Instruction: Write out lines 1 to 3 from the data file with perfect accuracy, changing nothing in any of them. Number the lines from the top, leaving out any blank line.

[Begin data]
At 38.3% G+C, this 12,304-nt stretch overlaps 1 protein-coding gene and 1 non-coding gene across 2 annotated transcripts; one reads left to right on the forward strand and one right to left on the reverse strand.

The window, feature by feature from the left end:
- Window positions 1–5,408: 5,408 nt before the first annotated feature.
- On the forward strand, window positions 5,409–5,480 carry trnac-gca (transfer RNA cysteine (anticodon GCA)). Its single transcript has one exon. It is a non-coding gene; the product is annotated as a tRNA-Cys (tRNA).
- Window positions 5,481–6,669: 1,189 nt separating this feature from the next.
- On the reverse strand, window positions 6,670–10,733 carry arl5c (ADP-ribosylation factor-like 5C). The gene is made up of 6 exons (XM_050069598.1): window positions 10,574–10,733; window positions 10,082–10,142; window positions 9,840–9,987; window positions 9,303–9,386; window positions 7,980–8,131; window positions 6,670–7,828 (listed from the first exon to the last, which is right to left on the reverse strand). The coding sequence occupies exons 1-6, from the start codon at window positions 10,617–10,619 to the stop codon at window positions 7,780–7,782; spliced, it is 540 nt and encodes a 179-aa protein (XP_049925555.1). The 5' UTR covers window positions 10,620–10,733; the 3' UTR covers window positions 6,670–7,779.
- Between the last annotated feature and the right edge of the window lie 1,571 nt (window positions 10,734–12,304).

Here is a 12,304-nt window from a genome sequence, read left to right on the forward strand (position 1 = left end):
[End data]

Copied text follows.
At 38.3% G+C, this 12,304-nt stretch overlaps 1 protein-coding gene and 1 non-coding gene across 2 annotated transcripts; one reads left to right on the forward strand and one right to left on the reverse strand.

The window, feature by feature from the left end:
- Window positions 1–5,408: 5,408 nt before the first annotated feature.